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John’s Journal: The Youngest Hoops Coach In Minnesota

At 21, Breckenridge Grad Leads The Cowboys

Posted: Tuesday, February 9, 2021 - 3:36 PM

Stevin Lipp was having lunch with his father in downtown Breckenridge one day in mid-October. Stevin’s phone chirped and he stepped outside Wilkin Drink & Eatery to take the call. He stood on the sidewalk at the corner of Minnesota Avenue and 5th Street in the heart of the town of 3,400 that rides the North Dakota border 56 miles south of Fargo.

It’s a four-way stop where almost everyone who stops recognizes the other drivers as well as pedestrians. Lipp heard folks in vehicles greet him by name. “Hey Stevin!” “How’re you doin’?”

He remembers the moment because the phone call was from Breckenridge High School activities director Chad Fredericksen. That morning, the 21-year-old Lipp had interviewed with Fredericksen and other members of a committee who were in the process of hiring a boys basketball coach for the Cowboys.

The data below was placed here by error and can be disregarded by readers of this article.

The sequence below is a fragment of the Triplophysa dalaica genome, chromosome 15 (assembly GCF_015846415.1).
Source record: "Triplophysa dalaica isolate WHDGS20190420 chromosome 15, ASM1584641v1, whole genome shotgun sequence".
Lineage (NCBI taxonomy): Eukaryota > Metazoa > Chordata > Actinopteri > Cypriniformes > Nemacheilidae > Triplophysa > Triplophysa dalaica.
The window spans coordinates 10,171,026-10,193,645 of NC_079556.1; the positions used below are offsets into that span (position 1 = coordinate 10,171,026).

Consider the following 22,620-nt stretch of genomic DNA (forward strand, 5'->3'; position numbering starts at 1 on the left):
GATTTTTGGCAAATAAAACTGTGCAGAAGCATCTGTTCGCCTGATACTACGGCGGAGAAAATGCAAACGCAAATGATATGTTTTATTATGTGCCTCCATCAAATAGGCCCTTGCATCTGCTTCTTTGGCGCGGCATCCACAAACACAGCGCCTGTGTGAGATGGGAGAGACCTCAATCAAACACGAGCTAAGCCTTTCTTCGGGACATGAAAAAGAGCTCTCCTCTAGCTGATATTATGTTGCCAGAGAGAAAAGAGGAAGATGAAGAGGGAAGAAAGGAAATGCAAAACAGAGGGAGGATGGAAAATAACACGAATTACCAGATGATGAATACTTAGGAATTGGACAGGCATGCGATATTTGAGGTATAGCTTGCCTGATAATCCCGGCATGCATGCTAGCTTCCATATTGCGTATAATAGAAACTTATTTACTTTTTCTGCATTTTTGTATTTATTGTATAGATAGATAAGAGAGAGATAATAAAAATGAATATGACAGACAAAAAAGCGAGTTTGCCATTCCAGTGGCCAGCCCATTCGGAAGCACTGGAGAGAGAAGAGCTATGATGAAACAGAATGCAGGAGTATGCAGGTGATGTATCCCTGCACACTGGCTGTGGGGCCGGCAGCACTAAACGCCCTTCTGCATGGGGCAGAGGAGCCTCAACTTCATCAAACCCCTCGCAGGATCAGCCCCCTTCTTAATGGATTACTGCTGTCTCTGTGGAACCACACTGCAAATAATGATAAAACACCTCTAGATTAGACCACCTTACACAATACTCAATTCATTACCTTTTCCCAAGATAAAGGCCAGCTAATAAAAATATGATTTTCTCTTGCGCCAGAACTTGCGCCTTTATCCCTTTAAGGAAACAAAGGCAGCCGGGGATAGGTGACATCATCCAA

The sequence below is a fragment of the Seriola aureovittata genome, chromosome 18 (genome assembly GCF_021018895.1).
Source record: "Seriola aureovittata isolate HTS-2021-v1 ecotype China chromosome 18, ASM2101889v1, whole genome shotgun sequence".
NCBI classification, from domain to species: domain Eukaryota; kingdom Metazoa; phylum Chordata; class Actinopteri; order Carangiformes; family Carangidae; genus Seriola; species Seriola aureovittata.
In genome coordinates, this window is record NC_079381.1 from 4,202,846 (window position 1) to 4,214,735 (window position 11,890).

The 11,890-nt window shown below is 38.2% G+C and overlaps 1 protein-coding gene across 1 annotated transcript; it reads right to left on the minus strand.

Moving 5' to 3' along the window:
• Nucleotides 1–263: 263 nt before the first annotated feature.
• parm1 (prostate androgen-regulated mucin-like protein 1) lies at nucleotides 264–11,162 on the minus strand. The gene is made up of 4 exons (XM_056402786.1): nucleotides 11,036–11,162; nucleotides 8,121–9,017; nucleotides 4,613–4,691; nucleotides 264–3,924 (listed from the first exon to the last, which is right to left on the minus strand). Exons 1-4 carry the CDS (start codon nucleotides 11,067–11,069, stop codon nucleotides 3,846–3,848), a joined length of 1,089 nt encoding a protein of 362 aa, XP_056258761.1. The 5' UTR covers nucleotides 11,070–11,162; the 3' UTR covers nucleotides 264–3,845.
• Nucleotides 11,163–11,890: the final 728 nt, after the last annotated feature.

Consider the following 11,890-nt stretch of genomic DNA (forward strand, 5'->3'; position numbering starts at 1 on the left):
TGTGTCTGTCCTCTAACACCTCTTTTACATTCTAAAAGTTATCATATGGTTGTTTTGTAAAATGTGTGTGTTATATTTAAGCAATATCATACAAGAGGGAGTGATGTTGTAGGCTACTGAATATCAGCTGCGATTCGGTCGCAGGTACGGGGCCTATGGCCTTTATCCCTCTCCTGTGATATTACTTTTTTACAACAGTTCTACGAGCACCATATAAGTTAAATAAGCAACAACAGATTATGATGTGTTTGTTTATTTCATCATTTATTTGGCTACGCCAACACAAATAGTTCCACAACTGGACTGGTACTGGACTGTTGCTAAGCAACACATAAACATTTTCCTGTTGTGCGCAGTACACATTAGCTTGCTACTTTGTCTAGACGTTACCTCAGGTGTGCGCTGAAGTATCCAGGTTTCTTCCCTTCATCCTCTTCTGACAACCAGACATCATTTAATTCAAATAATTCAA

Fredericksen said, “Stevin, if I were to ask you if you wanted this job right now, what would you say?” Lipp replied, “Without hesitation, absolutely. Yes.”

At that moment, at the intersection of Minnesota Avenue and 5th Street, Lipp became Minnesota’s youngest head coach of a high school boys basketball team and one of the youngest head coaches in any sport. (The only current younger head coach I’m aware of is Aitkin dance coach Kaitlin Wake, 19.)

The Lipp family has a strong sports-related history in Breckenridge. Stevin’s late grandfather, also named Steve Lipp, was the boys basketball coach in the 1960s and 1970s, taking the Cowboys to the state tournament in 1976, 1978 and 1979. Stevin’s father, Rollie, and uncles played at Breckenridge. Rollie is a former public-address announcer for North Dakota State basketball games and is a familiar radio and streaming voice of Cowboys games.

The Cowboys boys basketball team didn’t return to the state tournament until 2015, when Stevin Lipp was a sophomore, and again when he was a senior in 2017.

The younger Lipp was a 1,000-point scorer for the Cowboys and set a school single-game record of 41 points. After graduating in 2017, Stevin crossed the Red River into Wahpeton to play basketball and earn an associate’s degree in criminal justice from North Dakota State College of Science in 2019. He coached AAU basketball for two years and took a job selling insurance in Fargo.